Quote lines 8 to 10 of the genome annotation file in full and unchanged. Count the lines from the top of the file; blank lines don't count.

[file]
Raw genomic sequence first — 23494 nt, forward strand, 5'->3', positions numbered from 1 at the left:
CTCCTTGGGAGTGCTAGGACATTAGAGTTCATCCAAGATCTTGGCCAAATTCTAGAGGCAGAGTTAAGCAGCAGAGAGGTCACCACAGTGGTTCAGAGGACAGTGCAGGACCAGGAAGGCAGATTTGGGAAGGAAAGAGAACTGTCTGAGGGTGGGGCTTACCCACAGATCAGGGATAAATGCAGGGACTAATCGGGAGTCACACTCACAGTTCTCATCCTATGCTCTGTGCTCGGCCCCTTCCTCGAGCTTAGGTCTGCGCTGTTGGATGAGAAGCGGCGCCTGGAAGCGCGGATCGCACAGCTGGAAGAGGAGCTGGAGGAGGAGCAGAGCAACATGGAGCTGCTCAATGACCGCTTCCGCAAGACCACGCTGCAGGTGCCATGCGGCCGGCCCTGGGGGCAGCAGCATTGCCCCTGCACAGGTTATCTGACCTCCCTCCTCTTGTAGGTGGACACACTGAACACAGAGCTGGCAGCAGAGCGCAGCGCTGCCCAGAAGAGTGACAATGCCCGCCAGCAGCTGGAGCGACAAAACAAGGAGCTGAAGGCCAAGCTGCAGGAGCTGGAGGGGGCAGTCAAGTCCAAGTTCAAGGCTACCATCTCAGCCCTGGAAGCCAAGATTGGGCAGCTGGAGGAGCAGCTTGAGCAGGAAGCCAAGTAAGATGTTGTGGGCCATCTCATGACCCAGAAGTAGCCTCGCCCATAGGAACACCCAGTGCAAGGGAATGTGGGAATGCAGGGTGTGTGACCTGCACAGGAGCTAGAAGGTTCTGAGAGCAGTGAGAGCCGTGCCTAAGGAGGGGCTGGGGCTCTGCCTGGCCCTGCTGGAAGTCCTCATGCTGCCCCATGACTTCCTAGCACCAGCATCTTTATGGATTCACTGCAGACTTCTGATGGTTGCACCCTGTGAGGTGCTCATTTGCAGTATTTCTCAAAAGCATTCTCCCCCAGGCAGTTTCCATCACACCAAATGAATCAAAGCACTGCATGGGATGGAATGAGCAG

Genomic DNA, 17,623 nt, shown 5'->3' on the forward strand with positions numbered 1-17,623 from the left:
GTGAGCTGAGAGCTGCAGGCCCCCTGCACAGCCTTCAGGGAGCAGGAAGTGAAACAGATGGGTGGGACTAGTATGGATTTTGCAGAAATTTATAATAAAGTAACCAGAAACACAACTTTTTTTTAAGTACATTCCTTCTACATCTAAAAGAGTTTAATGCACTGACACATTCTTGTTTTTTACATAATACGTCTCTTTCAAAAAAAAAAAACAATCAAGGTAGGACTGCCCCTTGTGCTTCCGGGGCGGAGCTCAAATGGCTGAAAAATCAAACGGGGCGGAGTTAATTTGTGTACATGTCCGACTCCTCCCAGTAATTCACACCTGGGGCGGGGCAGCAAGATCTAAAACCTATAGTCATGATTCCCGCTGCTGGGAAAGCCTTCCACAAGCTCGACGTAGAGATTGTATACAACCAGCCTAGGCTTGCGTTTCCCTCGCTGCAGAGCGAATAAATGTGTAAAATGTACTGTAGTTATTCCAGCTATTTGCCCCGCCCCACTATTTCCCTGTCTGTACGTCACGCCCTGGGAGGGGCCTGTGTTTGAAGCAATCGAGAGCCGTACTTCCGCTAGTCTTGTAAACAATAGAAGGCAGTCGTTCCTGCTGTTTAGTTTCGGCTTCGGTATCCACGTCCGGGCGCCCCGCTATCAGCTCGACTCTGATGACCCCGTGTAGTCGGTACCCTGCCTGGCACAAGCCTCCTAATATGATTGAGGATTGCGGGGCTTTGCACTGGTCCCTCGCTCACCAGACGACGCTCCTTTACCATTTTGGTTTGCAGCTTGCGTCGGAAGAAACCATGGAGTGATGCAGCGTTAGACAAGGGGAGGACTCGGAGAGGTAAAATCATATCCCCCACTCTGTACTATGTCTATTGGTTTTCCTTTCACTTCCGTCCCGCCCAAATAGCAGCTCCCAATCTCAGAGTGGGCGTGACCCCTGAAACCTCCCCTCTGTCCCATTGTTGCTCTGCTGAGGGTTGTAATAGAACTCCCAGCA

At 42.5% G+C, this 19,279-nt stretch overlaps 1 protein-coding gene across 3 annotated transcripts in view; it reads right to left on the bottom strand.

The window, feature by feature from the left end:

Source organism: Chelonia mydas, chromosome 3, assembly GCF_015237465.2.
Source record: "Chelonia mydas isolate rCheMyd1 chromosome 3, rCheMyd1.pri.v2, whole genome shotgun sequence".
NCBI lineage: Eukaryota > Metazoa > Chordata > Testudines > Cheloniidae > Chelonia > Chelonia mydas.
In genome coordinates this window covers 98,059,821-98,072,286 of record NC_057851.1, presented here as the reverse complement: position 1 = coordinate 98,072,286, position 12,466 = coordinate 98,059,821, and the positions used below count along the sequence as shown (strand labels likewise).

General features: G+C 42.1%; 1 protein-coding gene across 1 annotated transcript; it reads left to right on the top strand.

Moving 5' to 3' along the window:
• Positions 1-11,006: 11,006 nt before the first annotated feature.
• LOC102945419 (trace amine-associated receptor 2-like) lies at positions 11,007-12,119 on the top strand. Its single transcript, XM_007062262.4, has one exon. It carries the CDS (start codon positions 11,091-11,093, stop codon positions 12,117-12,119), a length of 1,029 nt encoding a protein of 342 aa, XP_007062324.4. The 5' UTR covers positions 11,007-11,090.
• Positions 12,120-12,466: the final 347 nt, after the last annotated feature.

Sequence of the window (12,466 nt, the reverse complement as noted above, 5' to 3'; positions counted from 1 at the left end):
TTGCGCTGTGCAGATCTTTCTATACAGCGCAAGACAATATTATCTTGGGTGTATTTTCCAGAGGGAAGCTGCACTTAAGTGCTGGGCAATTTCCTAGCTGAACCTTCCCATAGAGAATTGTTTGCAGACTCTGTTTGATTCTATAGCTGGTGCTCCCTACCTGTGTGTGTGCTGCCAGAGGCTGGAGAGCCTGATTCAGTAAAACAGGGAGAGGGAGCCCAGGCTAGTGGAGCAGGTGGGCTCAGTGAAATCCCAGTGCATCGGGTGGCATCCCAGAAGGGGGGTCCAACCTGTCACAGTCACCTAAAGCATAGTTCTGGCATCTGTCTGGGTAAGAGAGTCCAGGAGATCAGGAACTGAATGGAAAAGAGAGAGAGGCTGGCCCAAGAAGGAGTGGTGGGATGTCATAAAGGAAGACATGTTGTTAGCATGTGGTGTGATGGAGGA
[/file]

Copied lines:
Source record: "Chelonia mydas isolate rCheMyd1 chromosome 3, rCheMyd1.pri.v2, whole genome shotgun sequence".
NCBI lineage: Eukaryota > Metazoa > Chordata > Testudines > Cheloniidae > Chelonia > Chelonia mydas.
In genome coordinates this window covers 98,059,821-98,072,286 of record NC_057851.1, presented here as the reverse complement: position 1 = coordinate 98,072,286, position 12,466 = coordinate 98,059,821, and the positions used below count along the sequence as shown (strand labels likewise).